How To Turn A Porringer Or Winged Bowl
What you'll need
Here's a bowl project with a difference. In this Woodworking Wisdom article, Colwin demonstrates how to turn a porringer, a traditional two handled bowl. Also known as a winged bowl.
A porringer bowl, while traditionally made from porcelain, silver or pewter, features handles on either side of the bowl and could be found in kitchens throughout Europe in the 1700 and 1800s used for broths, soups and of course porridge.
While you might not find a porringer in a modern day kitchen, this wooden version does look great as an alternative fruit bowl, and makes an interesting project for the bowl turner looking for a new challenge.
Watch Colwin in our Woodworking Wisdom demo, or follow our step by step guide below.
Turn the outside
Start by mounting your blank to a faceplate attaching to the lathe and truing the front face. Remove the waste and start to bring the convex curve of the outer surface around to meet the top edge.
Measure your chuck and chosen jaws for this project and scribe the diameter of the chuck jaw onto the bowl. Then, turn to the scribed diameter leaving a crisp tenon.
Create the handle lip
Using a bowl gouge, push the form around to firstly remove enough waste to leave a lip on the top edge to form the handles or wings, but also leaving a good clean finish. Then, form the profile of handle to the shape you want.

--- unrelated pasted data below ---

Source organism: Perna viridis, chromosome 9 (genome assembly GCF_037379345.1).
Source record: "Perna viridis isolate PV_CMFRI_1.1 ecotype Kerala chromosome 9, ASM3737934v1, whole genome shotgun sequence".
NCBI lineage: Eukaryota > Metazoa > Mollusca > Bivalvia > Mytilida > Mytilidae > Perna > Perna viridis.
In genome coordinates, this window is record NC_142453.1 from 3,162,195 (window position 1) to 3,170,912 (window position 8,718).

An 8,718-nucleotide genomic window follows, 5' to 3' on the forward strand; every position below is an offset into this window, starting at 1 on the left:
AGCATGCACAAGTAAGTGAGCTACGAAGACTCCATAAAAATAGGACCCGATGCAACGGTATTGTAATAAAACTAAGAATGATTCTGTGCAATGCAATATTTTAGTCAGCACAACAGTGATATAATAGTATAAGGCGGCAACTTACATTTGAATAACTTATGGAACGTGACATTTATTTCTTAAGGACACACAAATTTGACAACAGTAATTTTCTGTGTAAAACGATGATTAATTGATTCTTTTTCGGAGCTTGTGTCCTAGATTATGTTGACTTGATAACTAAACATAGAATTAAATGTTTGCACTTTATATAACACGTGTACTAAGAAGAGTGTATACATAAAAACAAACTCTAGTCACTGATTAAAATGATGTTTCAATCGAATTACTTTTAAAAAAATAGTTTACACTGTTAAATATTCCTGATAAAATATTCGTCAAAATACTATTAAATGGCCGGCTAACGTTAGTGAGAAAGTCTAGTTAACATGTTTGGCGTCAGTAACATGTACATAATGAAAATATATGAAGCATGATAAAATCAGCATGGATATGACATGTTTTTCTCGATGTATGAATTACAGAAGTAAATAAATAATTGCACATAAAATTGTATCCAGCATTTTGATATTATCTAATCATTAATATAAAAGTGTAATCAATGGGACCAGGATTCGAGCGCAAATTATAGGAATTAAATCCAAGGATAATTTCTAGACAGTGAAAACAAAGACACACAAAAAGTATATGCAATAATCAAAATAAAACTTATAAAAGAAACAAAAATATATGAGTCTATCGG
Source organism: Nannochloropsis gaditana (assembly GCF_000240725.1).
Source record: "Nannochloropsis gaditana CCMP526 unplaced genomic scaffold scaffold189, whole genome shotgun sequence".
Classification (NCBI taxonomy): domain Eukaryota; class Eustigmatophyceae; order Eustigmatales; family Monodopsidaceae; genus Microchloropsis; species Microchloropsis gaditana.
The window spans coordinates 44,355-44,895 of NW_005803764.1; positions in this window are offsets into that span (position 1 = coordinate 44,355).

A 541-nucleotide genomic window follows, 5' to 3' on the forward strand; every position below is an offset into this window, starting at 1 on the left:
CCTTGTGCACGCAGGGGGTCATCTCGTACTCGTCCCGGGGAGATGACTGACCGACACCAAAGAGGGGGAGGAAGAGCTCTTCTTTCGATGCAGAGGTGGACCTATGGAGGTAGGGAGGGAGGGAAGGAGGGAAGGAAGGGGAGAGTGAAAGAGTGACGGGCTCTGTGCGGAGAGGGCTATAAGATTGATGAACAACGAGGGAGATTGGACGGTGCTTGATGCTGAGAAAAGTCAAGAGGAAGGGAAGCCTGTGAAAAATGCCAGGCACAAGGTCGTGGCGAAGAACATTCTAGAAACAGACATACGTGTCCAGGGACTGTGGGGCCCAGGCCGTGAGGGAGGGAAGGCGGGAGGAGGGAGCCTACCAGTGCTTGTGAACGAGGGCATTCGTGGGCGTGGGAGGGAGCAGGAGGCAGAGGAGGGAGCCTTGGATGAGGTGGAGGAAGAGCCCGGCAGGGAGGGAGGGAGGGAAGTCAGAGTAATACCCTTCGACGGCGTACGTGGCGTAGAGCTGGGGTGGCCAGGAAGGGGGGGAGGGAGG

Tidy up any areas with the skew or bowl gouge in preparation for sanding.
Clean off the back of the bowl taking off any uneven timber and leaving the profile you want to match the form of the handle.
You can now sand the bowl to a good finish.
Turn the inside of the porringer
Start by cleaning off the front face in preparation to start hollowing.
Using a skew chisel to scrape, profile the edge to match the underside of the handle.
Stand above the bowl and look from above to view the outside of the chuck jaws and draw a line where you want the internal surface of the bowl to end.
Start hollowing, remembering to stop at your drawn line.
Reverse the bowl around using a push plate held in the chuck and the tailstock supporting the bowl. Clean away the hold point and finish shaping the bowl .
Sand the base to a good finish then take the bowl off the lathe and sand the nib left by the tailstock away with a small sanding pad held in your chuck.
Form the wings or handles
To form the wings of your porringer bowl use the rip fence of your bandsaw to cut two cuts on opposite sides of the bowl.
Using a rule mark the cut line to see it through to the opposing side, draw the line onto the underside of the rim. Adjust the tool rest to match the drawn line and once again cut the two opposing sides.
Cut around the bowl removing the waste and join up with your previous cut lines.
Finish your porringer bowl
Using the same bowl sander as before go through the grades to tidy up the cut edge of the bowl and add some oil and work it into the bowl.